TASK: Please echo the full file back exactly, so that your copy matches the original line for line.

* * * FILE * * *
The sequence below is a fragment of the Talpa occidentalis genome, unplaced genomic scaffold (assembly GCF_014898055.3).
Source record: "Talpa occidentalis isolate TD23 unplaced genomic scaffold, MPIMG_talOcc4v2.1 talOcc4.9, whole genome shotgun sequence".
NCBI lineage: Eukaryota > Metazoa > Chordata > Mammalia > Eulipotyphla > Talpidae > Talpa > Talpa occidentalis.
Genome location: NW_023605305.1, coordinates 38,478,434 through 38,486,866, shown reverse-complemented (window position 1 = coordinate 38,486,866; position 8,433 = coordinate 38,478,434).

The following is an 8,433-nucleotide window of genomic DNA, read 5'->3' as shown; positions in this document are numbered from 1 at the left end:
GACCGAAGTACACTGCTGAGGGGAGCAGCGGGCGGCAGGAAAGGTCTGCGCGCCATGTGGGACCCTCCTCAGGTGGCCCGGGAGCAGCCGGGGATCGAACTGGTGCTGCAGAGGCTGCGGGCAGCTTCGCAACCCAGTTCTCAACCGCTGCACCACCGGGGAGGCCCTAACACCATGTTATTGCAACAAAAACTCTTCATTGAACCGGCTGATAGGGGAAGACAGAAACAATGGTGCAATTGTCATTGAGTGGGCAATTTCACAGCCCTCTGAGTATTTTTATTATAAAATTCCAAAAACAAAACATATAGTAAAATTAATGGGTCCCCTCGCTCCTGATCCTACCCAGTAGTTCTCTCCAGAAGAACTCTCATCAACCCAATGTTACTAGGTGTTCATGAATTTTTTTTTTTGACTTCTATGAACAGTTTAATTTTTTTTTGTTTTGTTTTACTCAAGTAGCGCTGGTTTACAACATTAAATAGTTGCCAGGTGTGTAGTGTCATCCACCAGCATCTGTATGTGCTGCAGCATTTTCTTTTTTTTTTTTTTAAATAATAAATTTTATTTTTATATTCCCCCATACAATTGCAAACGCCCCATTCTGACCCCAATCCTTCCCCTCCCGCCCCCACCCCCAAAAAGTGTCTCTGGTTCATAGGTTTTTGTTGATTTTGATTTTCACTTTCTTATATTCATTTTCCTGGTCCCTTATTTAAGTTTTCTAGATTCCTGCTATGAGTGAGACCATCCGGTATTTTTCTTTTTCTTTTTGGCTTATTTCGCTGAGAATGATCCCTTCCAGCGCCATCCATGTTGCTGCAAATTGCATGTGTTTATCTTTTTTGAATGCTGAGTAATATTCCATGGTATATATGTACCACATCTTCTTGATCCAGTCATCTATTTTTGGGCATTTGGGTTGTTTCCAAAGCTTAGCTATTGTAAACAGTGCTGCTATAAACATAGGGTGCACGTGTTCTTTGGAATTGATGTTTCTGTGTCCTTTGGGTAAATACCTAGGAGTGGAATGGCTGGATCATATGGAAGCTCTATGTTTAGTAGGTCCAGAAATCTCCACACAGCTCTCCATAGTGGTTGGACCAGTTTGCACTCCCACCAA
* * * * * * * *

The sequence below is a fragment of the Talpa occidentalis genome, unplaced genomic scaffold (assembly GCF_014898055.3).
Source record: "Talpa occidentalis isolate TD23 unplaced genomic scaffold, MPIMG_talOcc4v2.1 talOcc4.9, whole genome shotgun sequence".
NCBI lineage: Eukaryota > Metazoa > Chordata > Mammalia > Eulipotyphla > Talpidae > Talpa > Talpa occidentalis.
Genome location: NW_023605305.1, coordinates 38,478,434 through 38,486,866, shown reverse-complemented (window position 1 = coordinate 38,486,866; position 8,433 = coordinate 38,478,434).

The following is an 8,433-nucleotide window of genomic DNA, read 5'->3' as shown; positions in this document are numbered from 1 at the left end:
GACCGAAGTACACTGCTGAGGGGAGCAGCGGGCGGCAGGAAAGGTCTGCGCGCCATGTGGGACCCTCCTCAGGTGGCCCGGGAGCAGCCGGGGATCGAACTGGTGCTGCAGAGGCTGCGGGCAGCTTCGCAACCCAGTTCTCAACCGCTGCACCACCGGGGAGGCCCTAACACCATGTTATTGCAACAAAAACTCTTCATTGAACCGGCTGATAGGGGAAGACAGAAACAATGGTGCAATTGTCATTGAGTGGGCAATTTCACAGCCCTCTGAGTATTTTTATTATAAAATTCCAAAAACAAAACATATAGTAAAATTAATGGGTCCCCTCGCTCCTGATCCTACCCAGTAGTTCTCTCCAGAAGAACTCTCATCAACCCAATGTTACTAGGTGTTCATGAATTTTTTTTTTTGACTTCTATGAACAGTTTAATTTTTTTTTGTTTTGTTTTACTCAAGTAGCGCTGGTTTACAACATTAAATAGTTGCCAGGTGTGTAGTGTCATCCACCAGCATCTGTATGTGCTGCAGCATTTTCTTTTTTTTTTTTTTAAATAATAAATTTTATTTTTATATTCCCCCATACAATTGCAAACGCCCCATTCTGACCCCAATCCTTCCCCTCCCGCCCCCACCCCCAAAAAGTGTCTCTGGTTCATAGGTTTTTGTTGATTTTGATTTTCACTTTCTTATATTCATTTTCCTGGTCCCTTATTTAAGTTTTCTAGATTCCTGCTATGAGTGAGACCATCCGGTATTTTTCTTTTTCTTTTTGGCTTATTTCGCTGAGAATGATCCCTTCCAGCGCCATCCATGTTGCTGCAAATTGCATGTGTTTATCTTTTTTGAATGCTGAGTAATATTCCATGGTATATATGTACCACATCTTCTTGATCCAGTCATCTATTTTTGGGCATTTGGGTTGTTTCCAAAGCTTAGCTATTGTAAACAGTGCTGCTATAAACATAGGGTGCACGTGTTCTTTGGAATTGATGTTTCTGTGTCCTTTGGGTAAATACCTAGGAGTGGAATGGCTGGATCATATGGAAGCTCTATGTTTAGTAGGTCCAGAAATCTCCACACAGCTCTCCATAGTGGTTGGACCAGTTTGCACTCCCACCAA